Hawaii ghost haunts Ohio computer
As Hawaiian ghost stories go, Wanda Certo's isn't as dramatic as what happens when you take pork over the Pali in your car (I think you get three extra miles to the gallon) or what happens when you chuck a mongoose off Makapuu Lookout at sunrise (the mongoose becomes very agitated).
But Certo's ghost story is pretty weird, not just because it takes place in Cleveland and involves the TV Food Network, but because Certo doesn't seem to be one of your run-of-the-mill crackpots.
For one thing, she's a civilian employee for a Department of Defense contractor that makes jet engine parts. Few island spirits have been known to haunt civilian employees for Defense Department contractors who make jet engine parts, even in Cleveland.
But I'll let her tell her story. She hopes that by publicizing her strange experience, maybe someone in Hawaii can solve the mystery.
Certo says the curious incident began during a lunch break when she was surfing the Internet, looking for recipes. (So, she wasn't technically on company time.)
"I found a few recipes that I wanted to print out from Rachel Ray's '30 Minute Meals,'" she said. "I printed out the first recipe, no problem. I printed the second, again no problem. Then I tried printing the third recipe and this is where the pilikia began." (For those of you not from Cleveland, "pilikia" means "really weird stuff.")
Her computer screen blanked out and the printer stopped printing. She fiddled with the computer and the printer started working again. But what the printer printed out under the "30 Minute Meals" header was not a recipe, but Hawaiian words! And they were not "add poi and stir"!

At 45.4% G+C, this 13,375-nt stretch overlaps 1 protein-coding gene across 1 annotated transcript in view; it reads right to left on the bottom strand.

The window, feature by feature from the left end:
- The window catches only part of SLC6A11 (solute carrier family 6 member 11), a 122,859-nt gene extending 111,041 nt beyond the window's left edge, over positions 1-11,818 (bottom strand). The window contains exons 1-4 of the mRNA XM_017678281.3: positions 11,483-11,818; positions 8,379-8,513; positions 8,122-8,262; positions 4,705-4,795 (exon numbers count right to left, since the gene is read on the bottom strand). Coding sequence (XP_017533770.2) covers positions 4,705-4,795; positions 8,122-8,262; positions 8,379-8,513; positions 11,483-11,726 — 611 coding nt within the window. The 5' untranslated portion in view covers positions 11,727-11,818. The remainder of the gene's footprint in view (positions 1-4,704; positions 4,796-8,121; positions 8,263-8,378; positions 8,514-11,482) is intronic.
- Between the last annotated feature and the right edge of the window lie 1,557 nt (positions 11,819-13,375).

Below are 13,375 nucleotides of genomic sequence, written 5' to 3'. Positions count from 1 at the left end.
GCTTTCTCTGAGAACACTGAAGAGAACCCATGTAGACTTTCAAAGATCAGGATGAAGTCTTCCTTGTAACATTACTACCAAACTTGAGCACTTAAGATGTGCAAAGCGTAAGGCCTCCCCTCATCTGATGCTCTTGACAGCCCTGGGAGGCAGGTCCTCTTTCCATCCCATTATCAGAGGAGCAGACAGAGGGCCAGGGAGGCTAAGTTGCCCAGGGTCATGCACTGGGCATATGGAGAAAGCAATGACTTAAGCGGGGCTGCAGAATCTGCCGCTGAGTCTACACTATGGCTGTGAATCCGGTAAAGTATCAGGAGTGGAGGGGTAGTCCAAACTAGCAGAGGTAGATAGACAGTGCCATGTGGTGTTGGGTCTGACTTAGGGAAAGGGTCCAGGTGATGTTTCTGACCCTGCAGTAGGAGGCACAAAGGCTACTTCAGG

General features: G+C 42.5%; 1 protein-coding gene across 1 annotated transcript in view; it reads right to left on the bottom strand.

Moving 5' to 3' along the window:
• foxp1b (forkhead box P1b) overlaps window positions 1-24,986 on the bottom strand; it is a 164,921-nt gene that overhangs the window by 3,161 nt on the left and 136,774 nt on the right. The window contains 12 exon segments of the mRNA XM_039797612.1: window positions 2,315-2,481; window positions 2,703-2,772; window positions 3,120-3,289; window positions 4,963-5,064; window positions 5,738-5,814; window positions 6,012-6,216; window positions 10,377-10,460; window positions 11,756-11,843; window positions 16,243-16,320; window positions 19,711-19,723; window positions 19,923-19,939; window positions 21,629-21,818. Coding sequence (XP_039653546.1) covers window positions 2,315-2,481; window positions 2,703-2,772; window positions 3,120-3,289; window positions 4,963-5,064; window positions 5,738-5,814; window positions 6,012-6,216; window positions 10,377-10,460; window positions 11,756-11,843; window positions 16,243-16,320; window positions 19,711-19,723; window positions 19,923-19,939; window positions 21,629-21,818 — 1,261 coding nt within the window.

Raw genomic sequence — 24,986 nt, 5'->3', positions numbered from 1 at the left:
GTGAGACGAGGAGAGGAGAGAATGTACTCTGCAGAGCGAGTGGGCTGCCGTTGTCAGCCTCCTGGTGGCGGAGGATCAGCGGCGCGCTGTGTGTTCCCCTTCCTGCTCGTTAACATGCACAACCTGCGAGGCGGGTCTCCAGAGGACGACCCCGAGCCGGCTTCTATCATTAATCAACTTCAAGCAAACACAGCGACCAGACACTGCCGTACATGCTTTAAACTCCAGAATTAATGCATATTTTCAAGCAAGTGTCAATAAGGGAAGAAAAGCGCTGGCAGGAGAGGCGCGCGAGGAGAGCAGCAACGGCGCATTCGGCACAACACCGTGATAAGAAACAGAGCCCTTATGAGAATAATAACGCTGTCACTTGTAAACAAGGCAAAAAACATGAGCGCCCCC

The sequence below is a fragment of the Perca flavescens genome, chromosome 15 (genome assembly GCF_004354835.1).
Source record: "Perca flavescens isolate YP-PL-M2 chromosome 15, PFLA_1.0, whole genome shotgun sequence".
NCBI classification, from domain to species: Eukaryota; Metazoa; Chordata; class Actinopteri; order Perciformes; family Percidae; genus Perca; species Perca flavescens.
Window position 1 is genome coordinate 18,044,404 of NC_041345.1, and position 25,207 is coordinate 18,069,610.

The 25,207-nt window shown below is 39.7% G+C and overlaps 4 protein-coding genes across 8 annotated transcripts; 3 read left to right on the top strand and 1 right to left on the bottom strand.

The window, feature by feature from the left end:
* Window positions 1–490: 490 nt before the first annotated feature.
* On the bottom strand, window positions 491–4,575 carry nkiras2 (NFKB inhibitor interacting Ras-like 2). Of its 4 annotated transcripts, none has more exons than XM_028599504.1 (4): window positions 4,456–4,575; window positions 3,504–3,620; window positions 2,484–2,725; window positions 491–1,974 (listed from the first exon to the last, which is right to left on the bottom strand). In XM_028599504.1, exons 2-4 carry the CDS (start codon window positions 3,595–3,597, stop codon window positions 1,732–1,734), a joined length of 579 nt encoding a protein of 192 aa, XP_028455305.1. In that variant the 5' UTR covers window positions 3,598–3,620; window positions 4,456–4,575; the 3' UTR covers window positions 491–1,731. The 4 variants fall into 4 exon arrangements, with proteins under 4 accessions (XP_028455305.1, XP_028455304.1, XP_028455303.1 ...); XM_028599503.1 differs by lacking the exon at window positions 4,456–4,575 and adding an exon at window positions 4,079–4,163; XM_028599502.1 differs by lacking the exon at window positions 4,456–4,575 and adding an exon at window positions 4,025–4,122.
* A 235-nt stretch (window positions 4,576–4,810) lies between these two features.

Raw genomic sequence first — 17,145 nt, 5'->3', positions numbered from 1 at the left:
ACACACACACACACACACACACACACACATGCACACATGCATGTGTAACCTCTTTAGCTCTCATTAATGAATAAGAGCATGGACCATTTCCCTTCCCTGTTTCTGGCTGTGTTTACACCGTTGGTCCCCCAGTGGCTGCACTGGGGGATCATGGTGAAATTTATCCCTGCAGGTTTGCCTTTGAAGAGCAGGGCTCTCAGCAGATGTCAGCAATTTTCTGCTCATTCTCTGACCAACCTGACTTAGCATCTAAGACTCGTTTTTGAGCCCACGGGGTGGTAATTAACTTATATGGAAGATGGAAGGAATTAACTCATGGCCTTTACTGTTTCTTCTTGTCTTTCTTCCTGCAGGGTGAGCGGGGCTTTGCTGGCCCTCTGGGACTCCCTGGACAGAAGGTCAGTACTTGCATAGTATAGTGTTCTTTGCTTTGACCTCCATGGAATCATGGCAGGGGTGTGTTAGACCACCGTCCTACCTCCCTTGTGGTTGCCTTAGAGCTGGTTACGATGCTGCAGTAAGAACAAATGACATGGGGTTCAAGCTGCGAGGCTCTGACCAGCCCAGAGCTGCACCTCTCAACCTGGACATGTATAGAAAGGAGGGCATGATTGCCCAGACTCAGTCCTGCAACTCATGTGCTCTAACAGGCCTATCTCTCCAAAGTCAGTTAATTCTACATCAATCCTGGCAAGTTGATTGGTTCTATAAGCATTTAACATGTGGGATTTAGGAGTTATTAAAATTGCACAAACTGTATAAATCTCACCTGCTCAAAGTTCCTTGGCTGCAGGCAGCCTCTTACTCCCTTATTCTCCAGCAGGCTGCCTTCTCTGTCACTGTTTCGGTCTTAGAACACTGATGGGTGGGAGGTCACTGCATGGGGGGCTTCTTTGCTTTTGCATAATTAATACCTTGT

As it turns out, Certo has been to Hawaii and loves the people and, more particularly, the music. She recognized the Hawaiian in the recipe as "Ha'ina 'ia mai ana ka puana," a familiar refrain in many Hawaiian songs that means either "sing the chorus" or "get to the point."
There were also other words that she took for lyrics, including "mikinolia," which happens to be part of a song by island entertainer Keali'i Reichel. Now here comes one of the weird parts: She'd just been listening to a Keali'i Reichel CD in her car that morning!
As Certo puts it: "Ohoooh boy. Gave me chicken skin!" (For those of you not from Cleveland, "chicken skin" refers to the outer layer of epidermis on a chicken after the feathers have been plucked that cooks up nice and crispy when fried ... see Rachel Ray's 30-Minute Fried Chicken Skin with Pasta.)
"Chicken skin" in Hawaii refers to the goose bumps you get when you're really scared or are getting an extra three miles to the gallon while driving over the Pali with pork. So it's possible that Certo was referring to that usage. But it is weird that so far this ghost story involves both a Rachel and a Reichel, chicken skin and the Food Network.
At this point, Certo decided she had an "aumakua," which in Cleveland, I believe, is a slight rash. Or maybe she meant the Hawaiian version of aumakua, which refers to the spirit of a departed relative that manifests itself in some kind of an animal.
In Certo's case, the animal her aumakua was manifesting itself in was her computer, and I think we can all agree computers can be annoying creatures.
Certo concludes, "I would ask you to help me explain this phenomenon and track down what elusive song this is."
Here are the lines Wanda Certo claims appeared in her "30 Minute Meal" recipe:
"Haina 'ia mai ana ka puana,
Ka ulua 'ume 'ume mikinolia."
I immediately recognized the lines as coming from the Hawaiian song "Papakolea" ("for the magnolias taunting my sweetheart ..."), but that doesn't explain why they should appear in a Food Network recipe printed out by a Cleveland civilian worker for a Defense Department jet engine contractor, and why, when I printed out the recipe for Rachel Ray's Vegetable Penne with Tarragon-Basil Pesto, I got a long inventory list for jet engine parts.
Chicken skin, bruddah.
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